We also encourage presenters to honor all non-disclosure agreements and be mindful of this in presenting and sharing information.
Facilitator and Scribe:
Each meeting is facilitated by a trained, experienced facilitator who has some familiarity with the subject matter (and usually volunteers his or her services). There is a separate additional role of scribe or note-taker, also a volunteer.
Rules of Engagement:
The LAWST (Los Altos Workshop on Software Testing) rules of engagement are the model for WREST. The rules cover in-session conduct, follow-up publications and intellectual property rights.
There usually are no prerequisites for a session, except to come prepared. Being prepared means you: (a) have your own paper and presentation ready, if you are giving one; (b) have read the papers distributed by others prior to the session; (c) are fresh and well rested; (d) are ready to participate, contribute and learn, with an open attitude; and (e) are ready to make some new friends and have fun.
Organizers and Advisors:
The organizers include several experienced practitioners with specific interest in performance related topics and and/or significant experience in workshops of this style. The current organizers and advisors are Karen N. Johnson, John McConda, Mike Goempel, and Mike Kelly. The organizers have five main responsibilities:
1. Organize workshop sessions and set the theme or topic for each one.
2. Review papers and select participants.
3. Participate in workshop sessions themselves, when feasible.
4. Inform members by periodic communications.
5. Help represent WREST in the broader community.
WREST is sponsored by the Association for Software Testing (AST) as a Special Interest group. For 2010, WREST will be hosted by SQE’s Better Software Conference and Expo.
WREST seeks to form mutually beneficial alliances with other organizations. Suitable candidates will share our interests and have integrity. Suggestions are welcome — please direct us to suitable organization(s).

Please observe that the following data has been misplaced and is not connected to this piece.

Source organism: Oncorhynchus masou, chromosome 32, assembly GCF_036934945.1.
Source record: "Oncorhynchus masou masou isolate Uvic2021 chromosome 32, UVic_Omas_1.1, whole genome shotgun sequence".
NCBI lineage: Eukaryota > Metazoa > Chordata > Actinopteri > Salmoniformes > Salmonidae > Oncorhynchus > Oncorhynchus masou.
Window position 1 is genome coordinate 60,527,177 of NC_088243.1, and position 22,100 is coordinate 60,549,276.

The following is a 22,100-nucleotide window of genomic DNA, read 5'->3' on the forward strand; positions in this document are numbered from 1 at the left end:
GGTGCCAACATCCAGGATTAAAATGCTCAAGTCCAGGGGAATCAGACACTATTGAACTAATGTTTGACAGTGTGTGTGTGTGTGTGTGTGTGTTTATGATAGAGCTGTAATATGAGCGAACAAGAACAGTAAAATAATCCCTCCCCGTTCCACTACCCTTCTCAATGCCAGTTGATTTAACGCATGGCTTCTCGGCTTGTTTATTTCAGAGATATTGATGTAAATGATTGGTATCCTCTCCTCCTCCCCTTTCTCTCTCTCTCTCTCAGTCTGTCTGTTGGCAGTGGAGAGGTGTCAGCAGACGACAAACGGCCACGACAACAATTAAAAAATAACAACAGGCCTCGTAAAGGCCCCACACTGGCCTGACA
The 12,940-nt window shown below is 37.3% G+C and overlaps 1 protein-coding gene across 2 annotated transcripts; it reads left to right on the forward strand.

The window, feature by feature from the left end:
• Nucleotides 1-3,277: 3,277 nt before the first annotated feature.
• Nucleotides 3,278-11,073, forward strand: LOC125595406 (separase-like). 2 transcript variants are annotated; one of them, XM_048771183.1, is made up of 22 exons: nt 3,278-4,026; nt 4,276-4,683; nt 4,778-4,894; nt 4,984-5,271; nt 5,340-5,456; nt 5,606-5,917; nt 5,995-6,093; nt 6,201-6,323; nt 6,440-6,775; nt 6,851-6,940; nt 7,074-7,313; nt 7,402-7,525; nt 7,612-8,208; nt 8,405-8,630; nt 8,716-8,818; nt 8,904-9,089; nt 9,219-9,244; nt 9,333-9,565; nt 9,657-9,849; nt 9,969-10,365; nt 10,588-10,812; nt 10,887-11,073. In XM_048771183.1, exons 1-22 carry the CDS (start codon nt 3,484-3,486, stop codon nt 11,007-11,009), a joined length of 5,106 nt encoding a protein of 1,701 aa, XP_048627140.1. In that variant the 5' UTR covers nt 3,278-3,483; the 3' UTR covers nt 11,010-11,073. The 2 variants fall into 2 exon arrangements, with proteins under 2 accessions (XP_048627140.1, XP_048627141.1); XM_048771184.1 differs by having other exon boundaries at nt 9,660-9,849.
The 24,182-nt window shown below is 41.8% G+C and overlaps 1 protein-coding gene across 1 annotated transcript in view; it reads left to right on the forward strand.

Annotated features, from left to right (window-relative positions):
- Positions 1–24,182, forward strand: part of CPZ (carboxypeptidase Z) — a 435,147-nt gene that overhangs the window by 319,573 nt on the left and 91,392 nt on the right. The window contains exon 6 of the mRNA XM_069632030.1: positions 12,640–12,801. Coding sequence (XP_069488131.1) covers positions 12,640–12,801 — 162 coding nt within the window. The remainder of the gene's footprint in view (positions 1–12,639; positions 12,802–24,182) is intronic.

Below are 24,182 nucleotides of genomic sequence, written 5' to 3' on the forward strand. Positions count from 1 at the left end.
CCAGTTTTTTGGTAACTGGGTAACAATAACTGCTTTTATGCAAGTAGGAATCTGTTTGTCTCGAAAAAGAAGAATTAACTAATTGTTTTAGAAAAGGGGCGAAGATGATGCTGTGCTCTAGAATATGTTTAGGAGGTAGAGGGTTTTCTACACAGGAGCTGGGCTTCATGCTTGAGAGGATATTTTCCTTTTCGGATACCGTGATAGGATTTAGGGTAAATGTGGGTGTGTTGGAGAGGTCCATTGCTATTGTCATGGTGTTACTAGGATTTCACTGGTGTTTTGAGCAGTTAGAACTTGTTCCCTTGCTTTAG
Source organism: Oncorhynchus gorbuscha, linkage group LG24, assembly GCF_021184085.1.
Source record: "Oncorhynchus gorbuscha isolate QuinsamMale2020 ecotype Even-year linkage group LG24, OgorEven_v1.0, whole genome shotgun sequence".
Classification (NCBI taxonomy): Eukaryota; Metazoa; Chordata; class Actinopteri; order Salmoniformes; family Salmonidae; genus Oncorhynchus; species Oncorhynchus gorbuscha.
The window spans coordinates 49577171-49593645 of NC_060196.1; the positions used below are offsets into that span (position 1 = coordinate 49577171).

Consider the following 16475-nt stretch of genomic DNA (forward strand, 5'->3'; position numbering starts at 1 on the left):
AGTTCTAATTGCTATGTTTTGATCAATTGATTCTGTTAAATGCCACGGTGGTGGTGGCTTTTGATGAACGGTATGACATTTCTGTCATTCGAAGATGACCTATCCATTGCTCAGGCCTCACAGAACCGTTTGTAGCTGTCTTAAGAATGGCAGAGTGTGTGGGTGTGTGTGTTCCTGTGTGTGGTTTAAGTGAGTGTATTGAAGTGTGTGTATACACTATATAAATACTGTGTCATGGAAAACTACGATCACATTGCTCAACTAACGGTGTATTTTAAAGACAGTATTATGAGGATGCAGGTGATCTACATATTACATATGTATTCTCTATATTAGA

We plan to hold workshop sessions twice per year and schedule each session for two days starting on a Friday and ending on a Saturday.
The workshop typically runs 9:00 am to 5:00 pm Friday, and 9:00 am to 3:00 pm on Saturday.
WREST by design has no corporate sponsors, just friends and partner non-profit organizations who may contribute in monetary or non-monetary ways. We are vendor-neutral. Though if topics like comparative product assessments are of interest to the participants, there are no restrictions in discussing them.
We anticipate that some organizations will express concern that their busy and valued employees will be attending yet another meeting, and have asked what WREST offers that is different from existing classes and conferences.
WREST was created to fill a gap that the organizers perceive in the training of and collaboration between testers and other stakeholders of regulated software. The organizers are not aware of any workshop format dedicated to furthering the practice of testing software in regulated environments. Attendees of a WREST workshop will be getting information and collaboration that they could not find anywhere else.
Intellectual Property Rights and Confidentiality:
All participants in a workshop session will make a verbal but legally binding agreement with their peers at the beginning of that session, and covering only the intellectual content of that particular session.
1. No information is communicated which requires the signing of non-disclosure agreements (NDAs).
2. We recognize that participants in a particular session will jointly develop common work products. These are owned by everyone but are not exclusively owned by any one individual.
3. Anyone within this group of participants can re-use any of the work products developed in this session without asking further permission than the verbal agreement.
4. One exception to unlimited re-use is plagiarism. For example, one participant cannot re-publish under his or her own name the position paper that another person had distributed prior to the session.
5. Any republishing must not mention actual companies or names without written permission.
Any use of the jointly developed work products requires attribution to the full list of participants in that workshop session.